Ultimately though, if you’re releasing a game with a PEGI 7 rating (according to the Microsoft Store) on it, perhaps think twice about having your main character constantly (not to mention the rest of them) posing suggestively with her breasts spilling out of a tiny bikini top. Just a parental 2p.
On a lighter note, I especially enjoyed the soundtrack of Shantae And The Seven Sirens. Again, it evoked strong feelings of Sonic and Mario nostalgia for me, and enhanced the gameplay as a whole. Sound effects during combat and exploration work really well alongside the retro-pop background music, alongside the strong (if squeaky) voice acting done in cutscenes and NPC interactions.
If I’m honest, I could see myself playing this game for some time yet. Shantae’s adventures are a lot of fun, despite there only being the main base mode of the game to work through and no additional content that I could see as yet. It’s a ‘jump in and play’ sort of game, with minimal options for difficulty adjustment or controller customisation.
Personally, I liked that about it. Shantae And The Seven Sirens has introduced me to the franchise in a really positive way (aforementioned artistic issues aside) and I’ll almost certainly check out the other titles in the series after playing this one to its conclusion.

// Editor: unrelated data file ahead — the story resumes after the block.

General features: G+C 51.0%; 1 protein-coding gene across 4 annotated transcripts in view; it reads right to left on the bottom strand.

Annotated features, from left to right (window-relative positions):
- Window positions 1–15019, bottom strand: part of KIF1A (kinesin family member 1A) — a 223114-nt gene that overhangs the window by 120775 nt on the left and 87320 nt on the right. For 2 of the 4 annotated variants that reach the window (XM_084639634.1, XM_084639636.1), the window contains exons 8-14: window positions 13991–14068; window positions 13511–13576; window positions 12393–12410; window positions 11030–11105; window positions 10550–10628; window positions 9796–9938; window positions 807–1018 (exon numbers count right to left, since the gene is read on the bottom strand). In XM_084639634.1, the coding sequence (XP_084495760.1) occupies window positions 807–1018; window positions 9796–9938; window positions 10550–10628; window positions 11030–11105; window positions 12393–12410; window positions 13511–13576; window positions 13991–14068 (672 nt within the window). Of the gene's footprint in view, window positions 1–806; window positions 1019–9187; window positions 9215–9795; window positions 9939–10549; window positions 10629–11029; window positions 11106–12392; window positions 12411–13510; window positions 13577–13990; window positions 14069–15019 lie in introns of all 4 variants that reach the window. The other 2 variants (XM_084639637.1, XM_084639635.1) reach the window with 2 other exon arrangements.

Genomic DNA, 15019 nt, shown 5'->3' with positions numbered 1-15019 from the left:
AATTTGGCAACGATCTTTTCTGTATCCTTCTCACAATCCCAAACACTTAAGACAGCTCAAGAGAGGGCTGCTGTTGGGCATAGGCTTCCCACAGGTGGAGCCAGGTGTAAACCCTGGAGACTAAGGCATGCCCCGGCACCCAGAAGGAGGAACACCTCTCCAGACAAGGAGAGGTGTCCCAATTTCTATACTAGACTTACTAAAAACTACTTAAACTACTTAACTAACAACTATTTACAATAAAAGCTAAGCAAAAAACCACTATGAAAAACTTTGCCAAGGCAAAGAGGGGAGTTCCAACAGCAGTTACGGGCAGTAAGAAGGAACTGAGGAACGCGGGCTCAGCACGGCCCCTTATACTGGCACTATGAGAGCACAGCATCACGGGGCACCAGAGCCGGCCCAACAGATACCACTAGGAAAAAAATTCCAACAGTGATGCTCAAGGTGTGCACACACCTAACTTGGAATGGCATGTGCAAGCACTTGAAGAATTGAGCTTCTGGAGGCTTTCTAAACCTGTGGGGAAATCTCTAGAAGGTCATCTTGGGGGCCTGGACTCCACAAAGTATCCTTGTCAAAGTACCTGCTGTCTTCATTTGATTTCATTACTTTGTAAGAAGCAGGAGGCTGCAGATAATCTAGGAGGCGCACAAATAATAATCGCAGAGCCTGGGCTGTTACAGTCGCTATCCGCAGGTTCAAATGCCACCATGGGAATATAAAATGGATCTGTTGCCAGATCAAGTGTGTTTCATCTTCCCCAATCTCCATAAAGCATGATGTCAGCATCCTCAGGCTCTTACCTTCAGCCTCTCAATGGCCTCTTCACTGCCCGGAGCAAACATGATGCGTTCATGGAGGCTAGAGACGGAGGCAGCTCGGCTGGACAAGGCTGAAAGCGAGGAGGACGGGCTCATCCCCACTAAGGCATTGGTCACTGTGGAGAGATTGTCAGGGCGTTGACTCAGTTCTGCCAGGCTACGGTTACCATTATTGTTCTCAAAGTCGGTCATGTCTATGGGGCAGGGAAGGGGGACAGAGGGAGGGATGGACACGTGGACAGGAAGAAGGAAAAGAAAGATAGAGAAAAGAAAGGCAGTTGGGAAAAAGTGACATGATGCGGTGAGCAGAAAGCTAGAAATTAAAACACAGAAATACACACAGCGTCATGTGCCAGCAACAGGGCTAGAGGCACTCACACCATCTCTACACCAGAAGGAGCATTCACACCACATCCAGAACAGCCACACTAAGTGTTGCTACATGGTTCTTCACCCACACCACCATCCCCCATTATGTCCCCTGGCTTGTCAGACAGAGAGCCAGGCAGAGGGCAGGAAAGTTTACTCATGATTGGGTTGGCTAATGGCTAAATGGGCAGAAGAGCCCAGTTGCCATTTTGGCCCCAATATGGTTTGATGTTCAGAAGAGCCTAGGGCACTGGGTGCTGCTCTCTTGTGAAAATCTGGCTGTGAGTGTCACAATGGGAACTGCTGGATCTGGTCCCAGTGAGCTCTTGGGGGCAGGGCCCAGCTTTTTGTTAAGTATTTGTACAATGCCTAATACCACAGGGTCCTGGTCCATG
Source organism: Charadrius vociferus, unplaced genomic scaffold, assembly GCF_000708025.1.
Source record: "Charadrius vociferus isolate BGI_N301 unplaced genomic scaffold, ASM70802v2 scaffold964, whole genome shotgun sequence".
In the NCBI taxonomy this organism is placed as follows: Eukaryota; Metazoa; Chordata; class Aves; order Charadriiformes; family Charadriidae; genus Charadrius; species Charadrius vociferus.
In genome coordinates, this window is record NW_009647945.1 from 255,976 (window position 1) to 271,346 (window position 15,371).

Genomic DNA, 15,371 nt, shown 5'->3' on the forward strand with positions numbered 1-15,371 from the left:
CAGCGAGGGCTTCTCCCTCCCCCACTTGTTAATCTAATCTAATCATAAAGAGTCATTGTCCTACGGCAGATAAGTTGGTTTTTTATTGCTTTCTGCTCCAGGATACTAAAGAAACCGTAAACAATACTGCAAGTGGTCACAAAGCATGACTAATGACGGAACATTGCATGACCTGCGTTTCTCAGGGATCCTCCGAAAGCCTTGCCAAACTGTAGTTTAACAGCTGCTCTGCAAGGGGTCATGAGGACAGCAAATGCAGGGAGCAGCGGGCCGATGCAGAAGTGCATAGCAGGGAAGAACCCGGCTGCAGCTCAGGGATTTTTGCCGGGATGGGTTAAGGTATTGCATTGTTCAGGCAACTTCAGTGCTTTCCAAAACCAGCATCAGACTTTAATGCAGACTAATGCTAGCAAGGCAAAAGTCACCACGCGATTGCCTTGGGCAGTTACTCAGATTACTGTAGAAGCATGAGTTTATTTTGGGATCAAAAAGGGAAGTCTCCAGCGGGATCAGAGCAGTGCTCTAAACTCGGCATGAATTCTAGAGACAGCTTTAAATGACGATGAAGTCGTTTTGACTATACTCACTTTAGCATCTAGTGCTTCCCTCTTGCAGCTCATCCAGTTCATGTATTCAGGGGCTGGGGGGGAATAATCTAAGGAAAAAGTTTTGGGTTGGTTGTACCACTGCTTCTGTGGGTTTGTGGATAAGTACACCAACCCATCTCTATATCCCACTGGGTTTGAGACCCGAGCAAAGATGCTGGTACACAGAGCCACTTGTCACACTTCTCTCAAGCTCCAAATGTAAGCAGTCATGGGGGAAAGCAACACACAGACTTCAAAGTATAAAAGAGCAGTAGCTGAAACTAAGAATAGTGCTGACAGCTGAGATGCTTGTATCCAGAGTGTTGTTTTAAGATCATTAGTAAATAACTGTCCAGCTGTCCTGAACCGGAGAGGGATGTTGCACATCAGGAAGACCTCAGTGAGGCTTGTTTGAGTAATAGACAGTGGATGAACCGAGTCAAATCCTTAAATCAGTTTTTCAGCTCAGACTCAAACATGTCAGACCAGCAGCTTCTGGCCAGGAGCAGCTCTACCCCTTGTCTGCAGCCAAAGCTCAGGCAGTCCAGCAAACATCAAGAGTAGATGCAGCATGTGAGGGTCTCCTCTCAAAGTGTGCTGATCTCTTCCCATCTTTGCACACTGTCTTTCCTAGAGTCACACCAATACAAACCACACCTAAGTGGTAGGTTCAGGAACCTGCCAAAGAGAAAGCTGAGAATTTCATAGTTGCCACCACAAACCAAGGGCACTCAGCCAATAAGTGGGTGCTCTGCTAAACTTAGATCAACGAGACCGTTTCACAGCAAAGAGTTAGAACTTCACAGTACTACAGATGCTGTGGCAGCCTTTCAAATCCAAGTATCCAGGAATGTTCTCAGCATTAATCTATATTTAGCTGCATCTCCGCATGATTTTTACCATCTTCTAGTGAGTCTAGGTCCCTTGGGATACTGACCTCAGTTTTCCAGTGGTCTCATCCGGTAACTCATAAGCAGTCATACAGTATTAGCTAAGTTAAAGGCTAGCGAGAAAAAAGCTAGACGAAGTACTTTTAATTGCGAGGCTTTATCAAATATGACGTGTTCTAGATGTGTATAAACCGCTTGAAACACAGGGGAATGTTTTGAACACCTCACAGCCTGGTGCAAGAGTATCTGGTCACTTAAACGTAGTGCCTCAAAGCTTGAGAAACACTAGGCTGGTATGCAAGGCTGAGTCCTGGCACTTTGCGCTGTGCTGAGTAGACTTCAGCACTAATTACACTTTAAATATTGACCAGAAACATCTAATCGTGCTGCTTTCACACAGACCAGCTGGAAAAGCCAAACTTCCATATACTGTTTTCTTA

If you’re ready for a ridiculously entertaining bit of action, Shantae is your Half-Genie. All in all, it’s a fantastic game with lots of surprisingly enjoyable puzzles to solve and collectables to discover. I honestly didn’t expect to enjoy this game as much as I did, and if not for the questionable artistic direction, I’d have absolutely hailed this as a Platinum Award winner. However, the overly-sexualised styling of such young-looking characters is something I found difficult to ignore and something I can’t really turn a blind eye to as a woman in gaming. Other than this, the gameplay of Shantae And The Seven Sirens is fun, the level design is engaging and on the whole, it has a lot of positive things to whip your hair back and forth about.
All things considered, I’ll be awarding Shantae And The Seven Sirens with a Thumb Culture Gold Award.
Disclaimer: A code was received in order to write this review.